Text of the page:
Fraud: Those scamming system should be punished
Economic news has been abysmal lately. According to the U.S. Commerce Department, our nation’s gross domestic product fell more during the last quarter than in any other quarter in more than 70 years. The Wall Street Journal called it economic contraction at a “record rate.” During that time, jobless claims rose to 1.43 million.
Bureau of Labor Statistics jobless numbers show the national unemployment rate was at 11.1 percent for June. It was 10.4 percent here in West Virginia.
In fact, Workforce West Virginia says it has received more than 350,000 claims for unemployment benefits since the onset of the COVID-19 pandemic. But there’s another problem. Scott Adkins, acting commissioner of WorkForce West Virginia, says he believes a large portion of those claims are fraudulent.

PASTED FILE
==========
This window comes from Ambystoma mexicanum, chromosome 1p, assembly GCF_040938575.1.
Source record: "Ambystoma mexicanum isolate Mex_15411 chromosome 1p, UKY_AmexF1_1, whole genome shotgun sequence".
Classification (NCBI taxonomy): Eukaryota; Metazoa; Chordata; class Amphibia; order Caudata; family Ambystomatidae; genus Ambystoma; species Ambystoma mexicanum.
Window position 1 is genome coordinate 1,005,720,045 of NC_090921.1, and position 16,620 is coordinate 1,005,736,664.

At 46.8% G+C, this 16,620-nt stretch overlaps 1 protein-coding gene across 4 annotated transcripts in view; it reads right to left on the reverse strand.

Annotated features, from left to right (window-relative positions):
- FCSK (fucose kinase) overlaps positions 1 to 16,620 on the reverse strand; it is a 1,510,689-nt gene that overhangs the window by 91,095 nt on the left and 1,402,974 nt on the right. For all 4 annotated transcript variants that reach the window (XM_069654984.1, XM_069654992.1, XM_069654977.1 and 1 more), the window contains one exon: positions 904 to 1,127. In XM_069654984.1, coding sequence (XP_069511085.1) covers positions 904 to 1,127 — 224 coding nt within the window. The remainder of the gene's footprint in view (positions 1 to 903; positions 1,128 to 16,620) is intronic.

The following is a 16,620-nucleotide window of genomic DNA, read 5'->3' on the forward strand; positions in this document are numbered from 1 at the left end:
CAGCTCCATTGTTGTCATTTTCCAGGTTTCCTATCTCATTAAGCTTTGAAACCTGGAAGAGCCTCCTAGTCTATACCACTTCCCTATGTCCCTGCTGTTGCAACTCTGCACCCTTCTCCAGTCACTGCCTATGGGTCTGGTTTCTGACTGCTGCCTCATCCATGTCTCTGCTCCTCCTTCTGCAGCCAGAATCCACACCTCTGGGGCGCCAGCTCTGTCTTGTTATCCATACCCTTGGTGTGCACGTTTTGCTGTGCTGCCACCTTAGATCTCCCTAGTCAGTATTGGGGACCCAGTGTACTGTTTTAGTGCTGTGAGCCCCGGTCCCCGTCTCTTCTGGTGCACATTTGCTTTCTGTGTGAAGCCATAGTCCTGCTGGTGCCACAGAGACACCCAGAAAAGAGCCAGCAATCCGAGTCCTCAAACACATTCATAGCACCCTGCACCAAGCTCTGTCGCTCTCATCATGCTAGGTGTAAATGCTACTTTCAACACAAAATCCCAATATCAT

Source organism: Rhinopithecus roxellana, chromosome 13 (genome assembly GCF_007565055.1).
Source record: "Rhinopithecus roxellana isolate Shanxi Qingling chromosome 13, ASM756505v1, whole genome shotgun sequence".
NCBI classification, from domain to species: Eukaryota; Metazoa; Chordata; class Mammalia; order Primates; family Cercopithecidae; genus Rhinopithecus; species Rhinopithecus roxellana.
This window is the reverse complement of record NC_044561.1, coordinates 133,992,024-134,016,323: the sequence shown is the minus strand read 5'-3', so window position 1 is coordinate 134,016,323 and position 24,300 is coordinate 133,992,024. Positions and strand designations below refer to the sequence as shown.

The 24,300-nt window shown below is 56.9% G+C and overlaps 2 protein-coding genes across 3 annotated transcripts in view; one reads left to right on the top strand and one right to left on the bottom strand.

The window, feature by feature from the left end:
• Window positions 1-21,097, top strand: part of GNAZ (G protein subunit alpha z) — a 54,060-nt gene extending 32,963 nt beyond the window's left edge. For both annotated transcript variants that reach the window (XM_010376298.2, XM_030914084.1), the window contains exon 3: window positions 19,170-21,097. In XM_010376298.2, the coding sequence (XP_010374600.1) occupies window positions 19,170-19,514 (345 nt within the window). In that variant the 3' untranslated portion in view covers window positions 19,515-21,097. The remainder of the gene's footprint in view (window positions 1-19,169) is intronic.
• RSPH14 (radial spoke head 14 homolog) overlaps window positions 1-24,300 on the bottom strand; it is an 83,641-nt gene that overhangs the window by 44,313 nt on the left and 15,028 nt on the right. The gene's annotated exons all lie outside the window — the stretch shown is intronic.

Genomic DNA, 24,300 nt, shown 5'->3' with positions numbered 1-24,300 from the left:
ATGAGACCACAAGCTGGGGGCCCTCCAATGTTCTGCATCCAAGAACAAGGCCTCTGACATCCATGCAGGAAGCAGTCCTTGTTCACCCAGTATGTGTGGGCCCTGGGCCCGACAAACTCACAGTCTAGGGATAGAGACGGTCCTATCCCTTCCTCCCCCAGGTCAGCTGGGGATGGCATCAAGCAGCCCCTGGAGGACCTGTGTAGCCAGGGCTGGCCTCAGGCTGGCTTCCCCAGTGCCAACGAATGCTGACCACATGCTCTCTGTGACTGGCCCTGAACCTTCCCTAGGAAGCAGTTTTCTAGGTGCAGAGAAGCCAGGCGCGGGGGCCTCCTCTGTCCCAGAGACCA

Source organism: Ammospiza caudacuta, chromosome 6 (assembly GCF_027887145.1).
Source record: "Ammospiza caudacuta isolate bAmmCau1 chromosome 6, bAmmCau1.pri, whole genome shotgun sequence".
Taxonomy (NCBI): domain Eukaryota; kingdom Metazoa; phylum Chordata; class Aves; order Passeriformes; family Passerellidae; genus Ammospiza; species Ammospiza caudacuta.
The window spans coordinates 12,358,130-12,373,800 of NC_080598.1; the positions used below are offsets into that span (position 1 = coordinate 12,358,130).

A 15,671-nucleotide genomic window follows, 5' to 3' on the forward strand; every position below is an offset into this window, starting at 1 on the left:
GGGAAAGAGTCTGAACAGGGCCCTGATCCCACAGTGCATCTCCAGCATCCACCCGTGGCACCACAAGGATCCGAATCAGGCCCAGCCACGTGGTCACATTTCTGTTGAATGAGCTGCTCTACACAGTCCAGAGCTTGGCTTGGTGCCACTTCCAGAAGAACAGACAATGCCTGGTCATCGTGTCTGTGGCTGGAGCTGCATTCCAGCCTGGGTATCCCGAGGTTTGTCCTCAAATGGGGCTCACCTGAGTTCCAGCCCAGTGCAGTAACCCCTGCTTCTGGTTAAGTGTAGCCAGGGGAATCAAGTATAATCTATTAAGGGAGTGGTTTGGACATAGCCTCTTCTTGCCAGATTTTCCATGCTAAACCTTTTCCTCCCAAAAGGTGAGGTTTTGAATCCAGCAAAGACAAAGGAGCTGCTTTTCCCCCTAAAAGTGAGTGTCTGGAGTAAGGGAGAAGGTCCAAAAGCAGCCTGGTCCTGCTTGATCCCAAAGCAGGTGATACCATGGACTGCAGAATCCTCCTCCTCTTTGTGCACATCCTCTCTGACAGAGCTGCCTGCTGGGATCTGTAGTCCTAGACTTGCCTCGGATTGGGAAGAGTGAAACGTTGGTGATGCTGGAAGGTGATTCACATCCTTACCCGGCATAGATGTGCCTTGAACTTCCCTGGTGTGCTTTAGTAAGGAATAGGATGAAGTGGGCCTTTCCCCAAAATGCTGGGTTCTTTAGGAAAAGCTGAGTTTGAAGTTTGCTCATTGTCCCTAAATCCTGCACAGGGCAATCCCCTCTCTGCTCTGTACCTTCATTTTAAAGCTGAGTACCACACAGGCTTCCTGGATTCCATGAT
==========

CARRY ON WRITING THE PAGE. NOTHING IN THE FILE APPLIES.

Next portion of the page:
“For example, we’ve received 104,000 (Pandemic Unemployment Assistance) claims,” Adkins told another media outlet. “I don’t think anybody thinks that West Virginia has 104,000 independent contractors or self-employed folks who would be eligible.”
There is room for confusion and error, of course. Most people who found themselves without reliable income in the wake of COVID-19 closures had never before tried to navigate the system. Those who made honest mistakes in that process should not be punished for their errors.
But those who intentionally tried to cash in on this crisis should be, once thorough investigations are complete.
“There’s a couple different scams that the FBI has identified that are coming out of — of all places — Nigeria,” Adkins told another media outlet. “But there are folks in West Virginia, too, that have tried to game the system.”
No matter where they are, those who are preying on fragile state economies during this crisis must be found, stopped, ordered to pay back the money, and feel the full force of the law.